This is a great reminder–do something each day that scares you. It’s a good way to live. Also I like that line, when’s the last time you did something for the first time? (Of course we’re all doing something for the first time every day right now–navigating a pandemic.)
      All the best and happy riding.

      1. Teapot Translator*

        Thank you! I rode again yesterday. I was stressed, but less. I’m going to try to ride again today. These are very short rides, but I’m working on my fear at the moment.

    2. Colette*

      Good for you! I wouldn’t say I’m learning things that scare be, but I have definitely pushed myself outside my comfort zone in the past couple of months! My Girl Guide travel group doesn’t escape room fundraisers- but of course we can’t do them now, so I’ve been moving them online.

      1. Teapot Translator*

        I think it’s important to push ourselves out of our comfort zone in a “controllable” way, just because life will do it to us and, speaking only for myself, I need to learn to be able to manage.

    3. TechWorker*

      Good Luck!!! I love cycling I’m not fast but it makes me feel so free! I hope you are able to push through the fear til you feel that too :)

      1. Teapot Translator*

        Thank you! I really want to stop feeling fear (and shame also, that I’m an adult who never learned as a child) so I have to push myself and it’s exhausting.
        I’m so out of shape though after two months of working from home and doing nothing! If I can get comfortable riding a bike, this will be so good for my cardio.

    4. chi chan*

      I am thinking of moving. I am only thinking of it but it is the first time I will be moving away alone so it is a little scary.

      1. Teapot Translator*

        Moving is scary! Not because something horrible is going to happen, but because it’s big leap. I was old when I finally moved out of my parents’ house, but so were my brothers (it’s a cultural and family thing). I was so scared, but I needed to do it. I live with a general anxiety disorder that’s gotten a lot better over the years (with treatment), so it hasn’t been easy learning to live alone and being an adult, but we can do it. For me, living alone is the best. Too much togetherness makes me retreat into a shell and triggers “down” episodes, but everyone’s different.

  20. Green Mug*

    I have a neighbor situation. It’s so much more involved but here is the condensed version. The neighbors and their kids repeatedly cause damage to my property and trained their dog to use my lawn. I spoke up about the kids and the dog. The neighbor lost it. He completely cursed at me. He added that it was my fault he’s yelling because he’s a calm guy, and I’m unreasonable not wanting his kids or dog on my property. I left. My husband spoke to him. He apologized to my husband. My husband is taking the position that we have to live next to this guy so I should be cordial. My feeling is that he is the kind of guy who curses at a woman and tells her it’s her fault he’s yelling and cursing. I don’t want to interact with him on any level and would feel like a phony pretending otherwise. How do I walk this line?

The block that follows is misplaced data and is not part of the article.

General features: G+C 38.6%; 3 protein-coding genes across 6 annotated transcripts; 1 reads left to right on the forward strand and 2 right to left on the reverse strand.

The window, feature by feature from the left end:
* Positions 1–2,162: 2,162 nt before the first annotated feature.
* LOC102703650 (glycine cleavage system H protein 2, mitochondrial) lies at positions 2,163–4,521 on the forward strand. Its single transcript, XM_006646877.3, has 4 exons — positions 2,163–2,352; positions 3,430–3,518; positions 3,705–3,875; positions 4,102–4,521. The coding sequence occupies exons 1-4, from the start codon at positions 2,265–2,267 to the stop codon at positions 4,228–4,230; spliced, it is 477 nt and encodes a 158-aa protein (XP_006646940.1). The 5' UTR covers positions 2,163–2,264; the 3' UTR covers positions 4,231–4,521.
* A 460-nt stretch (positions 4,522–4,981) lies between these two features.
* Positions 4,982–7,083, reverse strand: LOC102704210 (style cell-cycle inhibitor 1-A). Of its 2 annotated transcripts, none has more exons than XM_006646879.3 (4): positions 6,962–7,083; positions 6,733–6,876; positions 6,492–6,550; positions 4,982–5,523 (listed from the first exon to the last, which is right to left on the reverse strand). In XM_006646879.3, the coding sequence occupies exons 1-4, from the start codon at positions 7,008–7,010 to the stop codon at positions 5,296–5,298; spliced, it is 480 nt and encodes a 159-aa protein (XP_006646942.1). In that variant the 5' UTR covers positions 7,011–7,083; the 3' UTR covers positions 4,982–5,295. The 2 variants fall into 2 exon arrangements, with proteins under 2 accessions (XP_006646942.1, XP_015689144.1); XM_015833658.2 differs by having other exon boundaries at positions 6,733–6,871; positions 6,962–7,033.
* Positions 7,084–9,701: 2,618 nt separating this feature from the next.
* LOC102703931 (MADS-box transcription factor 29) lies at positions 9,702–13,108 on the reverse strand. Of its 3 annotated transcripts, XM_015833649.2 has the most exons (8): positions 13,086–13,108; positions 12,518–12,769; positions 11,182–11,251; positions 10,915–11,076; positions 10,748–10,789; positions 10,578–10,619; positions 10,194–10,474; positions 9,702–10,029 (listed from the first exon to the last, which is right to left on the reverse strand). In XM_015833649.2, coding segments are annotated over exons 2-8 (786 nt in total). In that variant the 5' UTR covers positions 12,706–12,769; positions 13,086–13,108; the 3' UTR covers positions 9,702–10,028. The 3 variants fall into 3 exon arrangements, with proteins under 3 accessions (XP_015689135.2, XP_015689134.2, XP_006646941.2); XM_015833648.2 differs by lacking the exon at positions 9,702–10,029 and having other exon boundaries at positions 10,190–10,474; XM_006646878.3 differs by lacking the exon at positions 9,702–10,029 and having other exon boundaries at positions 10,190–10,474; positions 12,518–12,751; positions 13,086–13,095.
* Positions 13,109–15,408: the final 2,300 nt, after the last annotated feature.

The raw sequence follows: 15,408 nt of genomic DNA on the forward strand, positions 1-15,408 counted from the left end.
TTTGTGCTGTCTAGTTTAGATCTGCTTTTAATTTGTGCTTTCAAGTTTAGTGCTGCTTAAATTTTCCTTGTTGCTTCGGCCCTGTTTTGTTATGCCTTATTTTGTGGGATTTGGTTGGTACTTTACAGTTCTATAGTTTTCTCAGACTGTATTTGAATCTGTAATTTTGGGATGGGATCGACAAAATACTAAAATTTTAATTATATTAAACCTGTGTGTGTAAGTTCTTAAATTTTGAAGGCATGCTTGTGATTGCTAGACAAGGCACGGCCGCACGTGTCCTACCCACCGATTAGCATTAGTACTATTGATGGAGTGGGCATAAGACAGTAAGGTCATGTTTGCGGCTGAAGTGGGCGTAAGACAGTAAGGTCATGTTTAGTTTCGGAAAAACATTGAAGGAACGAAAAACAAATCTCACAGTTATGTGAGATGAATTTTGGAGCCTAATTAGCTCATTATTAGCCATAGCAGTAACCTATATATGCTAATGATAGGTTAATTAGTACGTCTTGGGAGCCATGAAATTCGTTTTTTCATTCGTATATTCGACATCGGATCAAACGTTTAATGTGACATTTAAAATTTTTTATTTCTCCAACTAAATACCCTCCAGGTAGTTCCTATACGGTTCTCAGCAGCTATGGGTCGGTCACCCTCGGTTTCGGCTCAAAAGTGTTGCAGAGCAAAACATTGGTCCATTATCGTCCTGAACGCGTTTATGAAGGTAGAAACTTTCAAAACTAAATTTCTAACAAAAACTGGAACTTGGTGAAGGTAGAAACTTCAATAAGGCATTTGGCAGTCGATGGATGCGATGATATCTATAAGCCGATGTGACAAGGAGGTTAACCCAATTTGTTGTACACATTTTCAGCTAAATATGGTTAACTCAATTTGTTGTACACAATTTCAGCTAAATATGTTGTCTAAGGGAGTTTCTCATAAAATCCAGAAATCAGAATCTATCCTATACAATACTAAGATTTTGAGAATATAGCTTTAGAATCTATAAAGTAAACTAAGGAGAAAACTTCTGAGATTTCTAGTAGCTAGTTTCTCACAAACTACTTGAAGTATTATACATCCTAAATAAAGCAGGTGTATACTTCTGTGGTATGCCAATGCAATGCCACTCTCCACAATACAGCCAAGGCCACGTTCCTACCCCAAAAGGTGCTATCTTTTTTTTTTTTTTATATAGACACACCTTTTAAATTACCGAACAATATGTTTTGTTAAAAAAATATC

1. Jdc*

      Ugh I think you kind of just have to not engage even though it’s complete BS that you can’t speak to him without him yelling. Best option I guess given his behavior is to just have your husband be the one he speaks to. The damage thing is a big problem. Husband should be presenting him with a repair bill every time, but alas, then he’s mad and life is more difficult. I wish people could just stop being rude for no reason.

    2. Choggy*

      One thing you could do is put stuff on your lawn so the dog won’t want to go there. Something non-toxic, of course, but at least you don’t need to engage with an unreasonable owner. Not sure what to do about the kids though. What is so great about your property they want to play there? Maybe put up a fence?

      1. Dahlia Enthusiast*

        I’ve heard (anecdotally) that sprinkling used coffee grounds can deter dogs from using your lawn, assuming the dog is just allowed to wander over on its own, rather than brought over on a leash? Plus the nitrogen helps your grass grow.
        I’m not a coffee drinker, so I’ve never had enough spent grounds to try myself.

      2. Jackalope*

        One of my favorite stories about dog repellant: I knew someone who worked in a zoo whose yard had become a dog hub, including of course scent markers. He got some snow leopard urine and used it to “mark his territory”. He then watched several of the dogs who had previously used his yard walk by, smell the new scent markings, and flee. No more issues! Obviously this wouldn’t work for most people but it was highly satisfying to hear.

    3. Rebecca*

      Can you put up a fence? Plus, he is willfully trespassing! I don’t know where you live, but people here do not tolerate that very well – like, if I want to go hiking, and part of it is on private property, I go to that person’s house or call on the phone and ask permission first. And what would happen if one of his kids gets hurt? As for him, being “cordial” can mean not speaking to him. You are NOT unreasonable!

      1. Green Mug*